Just hours after swooping into orbit around Saturn, the Cassini spacecraft sent "absolutely mind-blowing" images of the giant planet's rings back to Earth early Thursday.
Scientists were elated at the initial results, reports CBS News Space Consultant Bill Harwood.
"I can tell you it feels awfully good to be in orbit around the lord of the rings," Jet Propulsion Laboratory Director and Cassini radar team member Charles Elachi said.
A carefully choreographed maneuver allowed Cassini to be captured by Saturn's gravity as it arced within 12,500 miles of the giant planet's cloud tops.
Using its big radio dish as a shield against small particles, the spacecraft ascended through a gap between two of the rings, then spun around and fired its engine for more than 1½ hours to slow its acceleration.
The craft then rotated again to place its shielding antenna in front as it descended back through the gap.
The orbital insertion came after two decades of work by scientists in the United States and 17 nations. The $3.3 billion mission was funded by NASA, the European Space Agency and the Italian Space Agency.
David Southwood, director of space science for the European Space Agency, called it a "world mission" but said the orbital insertion was "America doing it right."
Cassini could have simply flown past Saturn if the burn failed to brake its acceleration properly.
"If you miss that operation the mission is lost — there was no alternative objective — it had to be successful," said Gaele Winters, the ESA's director of operations.
The maneuver had to be carried out automatically because Earth and Saturn are currently more than 900 million miles apart and radio signals take more than 80 minutes to travel each way.
Navigation team chief Jeremy Jones said initial analysis showed the orbit to be so good that a "cleanup" maneuver planned for Saturday would be very small.
"Look at that structure, it's so regular!" marveled imaging team leader Carolyn Porco as a picture came in showing well-defined bands of brightness and darkness. "I'm wondering if we're looking at a density wave. This looks like it might be a density wave, but I'm not quite sure."
Density waves, caused by gravitational interactions with nearby moons, are thought to be "kissing cousins" of the waves that produce the spiral structure seen in galaxies like Earth's Milky Way.
"These are regions where the rings are communicating gravitationally with the moons exterior to them," Porco explained.
Putting the first spacecraft into orbit around Saturn marked another major success this year for NASA, which has had two rovers operating on Mars since January and has a spacecraft heading home with samples from a comet encounter.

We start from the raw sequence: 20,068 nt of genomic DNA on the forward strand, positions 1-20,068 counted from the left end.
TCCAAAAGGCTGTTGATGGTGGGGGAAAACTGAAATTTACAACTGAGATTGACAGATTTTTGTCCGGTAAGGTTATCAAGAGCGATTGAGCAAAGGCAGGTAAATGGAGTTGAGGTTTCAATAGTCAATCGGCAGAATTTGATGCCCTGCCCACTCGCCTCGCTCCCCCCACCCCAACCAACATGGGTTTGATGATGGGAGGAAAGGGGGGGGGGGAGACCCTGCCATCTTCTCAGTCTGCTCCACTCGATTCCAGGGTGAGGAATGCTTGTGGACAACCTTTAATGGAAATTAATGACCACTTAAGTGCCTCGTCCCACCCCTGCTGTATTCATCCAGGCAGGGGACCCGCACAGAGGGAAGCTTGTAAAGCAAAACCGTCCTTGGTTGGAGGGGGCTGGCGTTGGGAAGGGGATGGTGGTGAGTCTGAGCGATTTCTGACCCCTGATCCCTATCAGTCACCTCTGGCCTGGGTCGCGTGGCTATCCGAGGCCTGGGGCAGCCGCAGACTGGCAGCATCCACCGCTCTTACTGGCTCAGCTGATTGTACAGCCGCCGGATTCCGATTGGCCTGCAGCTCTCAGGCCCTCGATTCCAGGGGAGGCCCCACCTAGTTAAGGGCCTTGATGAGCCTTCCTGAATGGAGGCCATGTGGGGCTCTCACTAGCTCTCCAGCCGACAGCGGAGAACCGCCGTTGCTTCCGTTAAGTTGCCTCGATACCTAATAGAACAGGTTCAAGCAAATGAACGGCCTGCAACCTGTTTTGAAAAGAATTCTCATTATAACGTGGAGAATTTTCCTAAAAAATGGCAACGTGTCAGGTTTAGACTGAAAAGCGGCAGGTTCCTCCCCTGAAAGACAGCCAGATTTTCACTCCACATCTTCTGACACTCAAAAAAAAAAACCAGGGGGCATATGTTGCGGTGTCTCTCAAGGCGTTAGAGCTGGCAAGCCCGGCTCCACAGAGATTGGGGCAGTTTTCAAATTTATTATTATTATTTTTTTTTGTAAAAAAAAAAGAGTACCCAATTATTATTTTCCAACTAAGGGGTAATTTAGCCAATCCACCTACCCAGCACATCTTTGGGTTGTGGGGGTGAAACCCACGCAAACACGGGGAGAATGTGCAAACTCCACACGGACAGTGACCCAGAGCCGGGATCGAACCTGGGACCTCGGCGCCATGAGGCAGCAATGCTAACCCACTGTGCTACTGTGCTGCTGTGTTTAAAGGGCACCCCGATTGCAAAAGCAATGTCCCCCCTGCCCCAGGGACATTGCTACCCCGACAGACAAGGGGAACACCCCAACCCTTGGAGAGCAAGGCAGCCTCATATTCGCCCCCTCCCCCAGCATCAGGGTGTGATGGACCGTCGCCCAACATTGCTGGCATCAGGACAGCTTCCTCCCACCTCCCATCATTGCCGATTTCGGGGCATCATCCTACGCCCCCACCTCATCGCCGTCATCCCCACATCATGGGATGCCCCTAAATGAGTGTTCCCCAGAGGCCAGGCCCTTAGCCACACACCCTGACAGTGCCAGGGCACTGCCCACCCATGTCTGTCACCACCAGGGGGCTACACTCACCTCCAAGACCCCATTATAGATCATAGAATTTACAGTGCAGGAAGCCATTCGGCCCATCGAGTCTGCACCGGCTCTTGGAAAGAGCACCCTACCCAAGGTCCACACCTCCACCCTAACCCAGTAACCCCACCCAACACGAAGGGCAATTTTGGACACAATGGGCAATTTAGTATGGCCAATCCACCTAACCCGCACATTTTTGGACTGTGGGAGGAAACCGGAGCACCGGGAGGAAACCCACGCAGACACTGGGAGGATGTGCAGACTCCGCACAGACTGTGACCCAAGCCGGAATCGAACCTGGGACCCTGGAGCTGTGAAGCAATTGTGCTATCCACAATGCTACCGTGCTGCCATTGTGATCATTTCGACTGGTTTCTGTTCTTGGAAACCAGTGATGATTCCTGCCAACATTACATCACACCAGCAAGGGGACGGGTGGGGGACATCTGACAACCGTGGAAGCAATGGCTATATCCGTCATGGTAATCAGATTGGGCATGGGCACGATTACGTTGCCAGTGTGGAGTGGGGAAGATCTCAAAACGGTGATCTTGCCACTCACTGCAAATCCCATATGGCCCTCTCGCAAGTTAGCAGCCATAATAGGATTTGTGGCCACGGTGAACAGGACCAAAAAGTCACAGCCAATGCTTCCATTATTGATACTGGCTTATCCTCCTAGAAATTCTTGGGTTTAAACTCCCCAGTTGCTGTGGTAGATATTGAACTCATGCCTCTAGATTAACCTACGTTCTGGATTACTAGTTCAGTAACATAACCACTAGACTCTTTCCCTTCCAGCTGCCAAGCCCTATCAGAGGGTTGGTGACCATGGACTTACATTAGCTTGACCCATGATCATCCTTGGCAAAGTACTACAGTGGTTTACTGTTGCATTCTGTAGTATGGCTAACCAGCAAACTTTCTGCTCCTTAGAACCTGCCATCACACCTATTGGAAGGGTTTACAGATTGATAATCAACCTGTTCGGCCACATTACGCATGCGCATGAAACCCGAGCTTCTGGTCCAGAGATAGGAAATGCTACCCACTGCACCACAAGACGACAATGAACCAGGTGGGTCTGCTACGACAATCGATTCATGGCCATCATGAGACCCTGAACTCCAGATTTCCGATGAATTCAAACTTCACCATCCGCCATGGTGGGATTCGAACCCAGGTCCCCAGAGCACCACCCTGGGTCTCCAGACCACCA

NASA Administrator Sean O'Keefe, in a call from Washington, D.C., Wednesday, called the orbit insertion an "amazing victory" and part of a "double header," following a successful spacewalk by the international space station crew earlier Wednesday evening.
One of the objectives of Cassini's ring research is to study density waves in unprecedented detail and based on the first set of images, scientists will not be disappointed.
"With these kinds of images and with the data we're going to return from Cassini with stellar occulation observations, radio occulation observations, we are going to nail density waves, we are going to understand these critters," Porco said. "This is really a new era in the study of outer planet systems."
A few moments later: "There goes another one, which is mind blowing, absolutely mind blowing," Porco exclaimed. "Look at that! Ooh... It's almost everywhere you look here, you can't miss one. They're just all over the place."
A few moments later: "Oh my God, look at that! ... These density waves are like books, just waiting to be read."
But as raw, unprocessed images flowed in, science wasn't the immediate objective. It was enough just to know Cassini's camera and other systems had worked as planned during close approach to Saturn.
The photo sequence began around 12:30 a.m. EDT, 18 minutes or so after Cassini finished a 96-minute rocket firing to brake into orbit around Saturn. Streaking just above the rings at speeds greater than 50,000 mph, Cassini's narrow-angle camera took a series of snapshots, opening its shutter for just five milliseconds per picture to avoid blurring.
Each picture was separated from those on either side by about 600 miles because of Cassini's extreme velocity.
"We couldn't take a contiguous ring scan with images overlapping other images because we are speeding across the rings very fast," Porco said. "It takes us about a minute to take a picture and so in the time we shutter the exposure, read out the camera and get ready to take a picture again, we have crossed a thousand kilometers. Our field of view is only about, let's say, 100 to 200 kilometers. So never do we have overlapping images. Never will we be able to put this all together in a nice mosaic."
One of the world's leading ring experts, even Porco was surprised by the level of detail apparent in the first unprocessed pictures.
"I shouldn't be, I suppose, but I am surprised," she reflected. "You can think about this like we have done for 14 years and you know, well, we'll get density waves there and we'll take pictures. But it's remarkable to me at how startling it is to see these images for the first time. ... They're just beautiful, they're very sharp."
CBS News Space Consultant William Harwood has covered America's space program full time for nearly 20 years, focusing on space shuttle operations, planetary exploration and astronomy. Based at the Kennedy Space Center in Florida, Harwood provides up-to-the-minute space reports for CBS News and regularly contributes to Spaceflight Now and The Washington Post.